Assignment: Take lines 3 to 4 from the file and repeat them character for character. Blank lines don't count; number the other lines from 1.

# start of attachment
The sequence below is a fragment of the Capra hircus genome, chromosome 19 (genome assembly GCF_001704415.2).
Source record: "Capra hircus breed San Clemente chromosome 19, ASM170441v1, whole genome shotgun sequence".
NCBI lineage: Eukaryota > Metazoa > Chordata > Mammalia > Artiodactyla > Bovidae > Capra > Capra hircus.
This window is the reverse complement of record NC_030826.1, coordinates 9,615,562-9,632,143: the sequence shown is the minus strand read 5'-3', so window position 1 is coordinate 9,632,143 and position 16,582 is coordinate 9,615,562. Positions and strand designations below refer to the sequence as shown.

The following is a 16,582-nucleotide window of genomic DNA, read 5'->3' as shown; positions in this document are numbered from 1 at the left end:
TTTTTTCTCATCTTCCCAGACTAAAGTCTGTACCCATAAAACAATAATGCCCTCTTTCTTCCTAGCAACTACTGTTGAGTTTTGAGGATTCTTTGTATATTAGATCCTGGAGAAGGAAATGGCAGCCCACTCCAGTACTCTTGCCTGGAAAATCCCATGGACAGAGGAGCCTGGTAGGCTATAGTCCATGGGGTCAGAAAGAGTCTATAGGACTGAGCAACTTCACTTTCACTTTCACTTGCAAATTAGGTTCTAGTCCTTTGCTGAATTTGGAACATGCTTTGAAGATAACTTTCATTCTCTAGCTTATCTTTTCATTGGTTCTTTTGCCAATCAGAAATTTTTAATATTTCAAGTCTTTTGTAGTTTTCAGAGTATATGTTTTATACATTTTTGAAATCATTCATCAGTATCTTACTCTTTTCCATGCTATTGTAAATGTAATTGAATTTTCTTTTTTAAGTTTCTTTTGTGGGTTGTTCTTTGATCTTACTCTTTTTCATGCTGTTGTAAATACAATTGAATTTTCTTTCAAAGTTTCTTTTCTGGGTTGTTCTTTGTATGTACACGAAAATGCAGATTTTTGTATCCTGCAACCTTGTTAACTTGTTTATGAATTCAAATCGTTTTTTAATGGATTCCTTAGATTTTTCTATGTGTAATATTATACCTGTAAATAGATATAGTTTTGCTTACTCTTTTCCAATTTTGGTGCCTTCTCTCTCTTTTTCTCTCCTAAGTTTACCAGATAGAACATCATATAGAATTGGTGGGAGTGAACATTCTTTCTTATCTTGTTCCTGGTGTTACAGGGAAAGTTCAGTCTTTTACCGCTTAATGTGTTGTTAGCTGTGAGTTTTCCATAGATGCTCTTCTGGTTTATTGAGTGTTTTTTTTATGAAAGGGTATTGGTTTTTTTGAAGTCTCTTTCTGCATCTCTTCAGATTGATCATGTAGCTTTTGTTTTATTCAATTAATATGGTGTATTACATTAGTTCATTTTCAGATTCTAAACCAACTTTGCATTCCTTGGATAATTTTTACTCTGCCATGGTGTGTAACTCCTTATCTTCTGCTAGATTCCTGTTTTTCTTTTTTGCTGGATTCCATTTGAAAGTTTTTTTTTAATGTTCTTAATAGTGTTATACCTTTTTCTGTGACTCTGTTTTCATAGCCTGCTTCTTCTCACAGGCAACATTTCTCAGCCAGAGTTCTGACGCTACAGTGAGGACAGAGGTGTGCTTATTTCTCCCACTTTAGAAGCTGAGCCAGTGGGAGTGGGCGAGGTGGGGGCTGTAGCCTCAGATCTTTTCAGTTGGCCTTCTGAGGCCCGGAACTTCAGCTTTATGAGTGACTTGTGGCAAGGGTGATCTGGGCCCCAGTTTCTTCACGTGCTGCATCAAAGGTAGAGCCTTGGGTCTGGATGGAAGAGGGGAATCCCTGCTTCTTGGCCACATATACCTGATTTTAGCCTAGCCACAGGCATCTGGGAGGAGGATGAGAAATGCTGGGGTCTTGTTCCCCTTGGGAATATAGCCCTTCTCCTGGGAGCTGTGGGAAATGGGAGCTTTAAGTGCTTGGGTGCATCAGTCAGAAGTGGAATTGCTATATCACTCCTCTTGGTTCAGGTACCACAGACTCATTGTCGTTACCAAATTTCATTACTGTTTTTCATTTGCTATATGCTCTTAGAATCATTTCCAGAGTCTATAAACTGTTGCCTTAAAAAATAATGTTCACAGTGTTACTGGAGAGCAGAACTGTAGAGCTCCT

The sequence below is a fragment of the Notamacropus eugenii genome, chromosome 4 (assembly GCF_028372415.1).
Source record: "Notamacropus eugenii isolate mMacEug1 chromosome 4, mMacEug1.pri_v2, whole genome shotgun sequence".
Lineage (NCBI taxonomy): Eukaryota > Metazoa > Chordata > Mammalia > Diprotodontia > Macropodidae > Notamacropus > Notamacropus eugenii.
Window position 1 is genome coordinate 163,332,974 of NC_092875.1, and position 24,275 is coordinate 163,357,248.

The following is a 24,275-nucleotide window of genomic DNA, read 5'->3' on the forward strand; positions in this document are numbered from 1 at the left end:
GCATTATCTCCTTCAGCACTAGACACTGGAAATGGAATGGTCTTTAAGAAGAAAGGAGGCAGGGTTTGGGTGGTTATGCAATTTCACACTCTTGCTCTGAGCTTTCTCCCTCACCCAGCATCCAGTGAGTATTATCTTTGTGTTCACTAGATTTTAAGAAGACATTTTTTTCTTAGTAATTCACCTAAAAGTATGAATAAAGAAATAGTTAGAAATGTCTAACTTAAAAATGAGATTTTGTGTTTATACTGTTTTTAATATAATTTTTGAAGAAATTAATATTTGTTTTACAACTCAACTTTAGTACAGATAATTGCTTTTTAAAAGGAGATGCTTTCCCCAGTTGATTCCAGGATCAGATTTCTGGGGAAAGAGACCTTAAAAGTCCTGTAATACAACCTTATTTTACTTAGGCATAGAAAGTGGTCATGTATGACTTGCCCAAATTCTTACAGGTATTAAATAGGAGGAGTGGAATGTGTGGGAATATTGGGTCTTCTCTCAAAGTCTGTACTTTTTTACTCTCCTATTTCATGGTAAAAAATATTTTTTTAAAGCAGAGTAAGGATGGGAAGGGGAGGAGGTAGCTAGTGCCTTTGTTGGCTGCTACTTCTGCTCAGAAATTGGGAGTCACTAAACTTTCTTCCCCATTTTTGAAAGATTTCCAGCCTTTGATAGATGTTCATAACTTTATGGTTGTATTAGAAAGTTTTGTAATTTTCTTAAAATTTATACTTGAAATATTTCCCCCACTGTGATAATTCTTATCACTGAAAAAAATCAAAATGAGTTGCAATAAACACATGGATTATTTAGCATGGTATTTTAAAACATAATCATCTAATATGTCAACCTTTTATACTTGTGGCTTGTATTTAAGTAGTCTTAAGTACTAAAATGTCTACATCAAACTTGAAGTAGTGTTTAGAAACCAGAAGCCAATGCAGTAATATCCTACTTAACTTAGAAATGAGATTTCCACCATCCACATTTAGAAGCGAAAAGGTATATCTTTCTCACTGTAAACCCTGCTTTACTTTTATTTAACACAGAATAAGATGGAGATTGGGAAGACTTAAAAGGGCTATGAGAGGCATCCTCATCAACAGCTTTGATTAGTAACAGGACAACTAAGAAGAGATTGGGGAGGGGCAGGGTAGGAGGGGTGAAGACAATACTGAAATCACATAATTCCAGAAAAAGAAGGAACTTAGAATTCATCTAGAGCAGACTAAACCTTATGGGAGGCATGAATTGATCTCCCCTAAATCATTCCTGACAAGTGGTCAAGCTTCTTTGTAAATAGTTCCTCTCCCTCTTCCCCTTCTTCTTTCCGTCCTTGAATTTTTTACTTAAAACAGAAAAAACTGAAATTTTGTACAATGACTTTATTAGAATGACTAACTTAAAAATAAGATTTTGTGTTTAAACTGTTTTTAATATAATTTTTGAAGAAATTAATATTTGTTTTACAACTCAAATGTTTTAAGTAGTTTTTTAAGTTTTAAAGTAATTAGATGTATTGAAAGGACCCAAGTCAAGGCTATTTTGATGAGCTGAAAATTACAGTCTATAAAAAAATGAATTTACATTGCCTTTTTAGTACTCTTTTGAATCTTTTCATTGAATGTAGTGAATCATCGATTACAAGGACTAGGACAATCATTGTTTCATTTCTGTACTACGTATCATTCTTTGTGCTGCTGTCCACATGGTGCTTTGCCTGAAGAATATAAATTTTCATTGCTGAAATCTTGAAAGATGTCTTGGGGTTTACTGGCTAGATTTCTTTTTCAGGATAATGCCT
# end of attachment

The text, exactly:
NCBI lineage: Eukaryota > Metazoa > Chordata > Mammalia > Artiodactyla > Bovidae > Capra > Capra hircus.
This window is the reverse complement of record NC_030826.1, coordinates 9,615,562-9,632,143: the sequence shown is the minus strand read 5'-3', so window position 1 is coordinate 9,632,143 and position 16,582 is coordinate 9,615,562. Positions and strand designations below refer to the sequence as shown.